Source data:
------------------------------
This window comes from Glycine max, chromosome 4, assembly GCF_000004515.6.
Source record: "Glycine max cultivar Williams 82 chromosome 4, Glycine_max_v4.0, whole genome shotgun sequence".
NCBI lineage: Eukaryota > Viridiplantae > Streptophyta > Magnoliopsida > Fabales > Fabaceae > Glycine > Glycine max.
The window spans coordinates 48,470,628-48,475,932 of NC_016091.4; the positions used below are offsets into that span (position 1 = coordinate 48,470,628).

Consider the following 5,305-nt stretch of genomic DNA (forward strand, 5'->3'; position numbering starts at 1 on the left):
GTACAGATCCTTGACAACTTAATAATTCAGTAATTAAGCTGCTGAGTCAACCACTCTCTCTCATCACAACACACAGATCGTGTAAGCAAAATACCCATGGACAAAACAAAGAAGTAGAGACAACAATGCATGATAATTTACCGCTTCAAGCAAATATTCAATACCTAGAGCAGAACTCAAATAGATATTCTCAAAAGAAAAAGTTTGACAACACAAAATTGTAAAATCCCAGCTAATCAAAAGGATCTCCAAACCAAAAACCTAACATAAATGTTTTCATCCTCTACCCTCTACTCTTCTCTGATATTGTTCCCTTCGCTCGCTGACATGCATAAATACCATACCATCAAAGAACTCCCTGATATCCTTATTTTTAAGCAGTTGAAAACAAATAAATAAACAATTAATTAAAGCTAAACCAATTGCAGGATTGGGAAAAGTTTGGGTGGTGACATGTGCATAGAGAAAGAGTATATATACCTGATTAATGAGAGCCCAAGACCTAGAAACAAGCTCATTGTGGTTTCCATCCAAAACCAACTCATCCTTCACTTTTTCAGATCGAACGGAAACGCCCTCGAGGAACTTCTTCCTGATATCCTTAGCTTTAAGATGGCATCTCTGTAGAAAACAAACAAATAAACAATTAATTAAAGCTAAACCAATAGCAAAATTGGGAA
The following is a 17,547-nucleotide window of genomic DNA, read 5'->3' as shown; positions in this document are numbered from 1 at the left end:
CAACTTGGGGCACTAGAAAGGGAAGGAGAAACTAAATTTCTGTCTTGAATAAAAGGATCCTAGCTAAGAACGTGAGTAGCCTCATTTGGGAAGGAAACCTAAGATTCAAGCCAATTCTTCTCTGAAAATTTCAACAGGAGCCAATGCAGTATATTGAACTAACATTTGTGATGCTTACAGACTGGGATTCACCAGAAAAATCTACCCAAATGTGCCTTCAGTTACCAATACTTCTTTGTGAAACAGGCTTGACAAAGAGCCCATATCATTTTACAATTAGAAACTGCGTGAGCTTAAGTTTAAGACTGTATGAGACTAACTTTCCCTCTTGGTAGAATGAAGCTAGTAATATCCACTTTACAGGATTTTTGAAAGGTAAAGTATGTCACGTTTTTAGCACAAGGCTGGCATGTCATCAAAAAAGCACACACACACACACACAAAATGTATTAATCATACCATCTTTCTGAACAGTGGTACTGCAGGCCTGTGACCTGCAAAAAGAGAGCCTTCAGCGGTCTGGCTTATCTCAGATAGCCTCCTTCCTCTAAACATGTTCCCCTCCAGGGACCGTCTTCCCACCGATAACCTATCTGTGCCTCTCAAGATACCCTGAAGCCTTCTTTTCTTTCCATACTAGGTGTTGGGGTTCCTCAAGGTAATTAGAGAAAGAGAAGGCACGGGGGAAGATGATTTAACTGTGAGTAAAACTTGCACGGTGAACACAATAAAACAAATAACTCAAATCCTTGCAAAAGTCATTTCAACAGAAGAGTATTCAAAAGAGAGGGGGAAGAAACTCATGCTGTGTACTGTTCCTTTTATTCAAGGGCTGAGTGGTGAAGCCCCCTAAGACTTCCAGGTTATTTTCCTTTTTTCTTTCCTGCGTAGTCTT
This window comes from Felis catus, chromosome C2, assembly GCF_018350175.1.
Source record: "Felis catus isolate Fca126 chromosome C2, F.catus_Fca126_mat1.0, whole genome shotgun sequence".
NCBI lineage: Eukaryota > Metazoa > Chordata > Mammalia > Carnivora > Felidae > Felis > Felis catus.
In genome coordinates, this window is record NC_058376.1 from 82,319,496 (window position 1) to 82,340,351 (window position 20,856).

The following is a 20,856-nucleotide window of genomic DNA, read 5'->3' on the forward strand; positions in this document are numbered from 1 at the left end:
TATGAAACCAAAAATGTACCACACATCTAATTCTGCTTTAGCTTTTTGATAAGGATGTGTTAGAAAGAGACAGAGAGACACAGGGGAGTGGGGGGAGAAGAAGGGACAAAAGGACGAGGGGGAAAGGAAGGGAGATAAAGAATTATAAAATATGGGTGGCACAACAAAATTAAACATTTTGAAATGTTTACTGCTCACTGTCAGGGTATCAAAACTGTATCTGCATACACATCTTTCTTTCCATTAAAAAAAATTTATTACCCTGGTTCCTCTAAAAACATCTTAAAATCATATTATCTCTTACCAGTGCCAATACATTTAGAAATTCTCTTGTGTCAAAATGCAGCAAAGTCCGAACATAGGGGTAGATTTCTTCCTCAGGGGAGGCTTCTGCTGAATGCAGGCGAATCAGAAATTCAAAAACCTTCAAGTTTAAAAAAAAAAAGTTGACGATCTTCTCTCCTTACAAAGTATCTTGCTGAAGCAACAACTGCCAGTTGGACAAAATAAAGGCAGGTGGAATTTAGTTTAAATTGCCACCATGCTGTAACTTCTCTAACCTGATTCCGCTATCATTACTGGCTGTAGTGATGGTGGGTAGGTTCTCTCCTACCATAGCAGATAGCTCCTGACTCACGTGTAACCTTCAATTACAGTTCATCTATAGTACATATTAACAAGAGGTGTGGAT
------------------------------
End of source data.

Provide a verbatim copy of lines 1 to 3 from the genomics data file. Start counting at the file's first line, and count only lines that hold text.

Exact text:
This window comes from Glycine max, chromosome 4, assembly GCF_000004515.6.
Source record: "Glycine max cultivar Williams 82 chromosome 4, Glycine_max_v4.0, whole genome shotgun sequence".
NCBI lineage: Eukaryota > Viridiplantae > Streptophyta > Magnoliopsida > Fabales > Fabaceae > Glycine > Glycine max.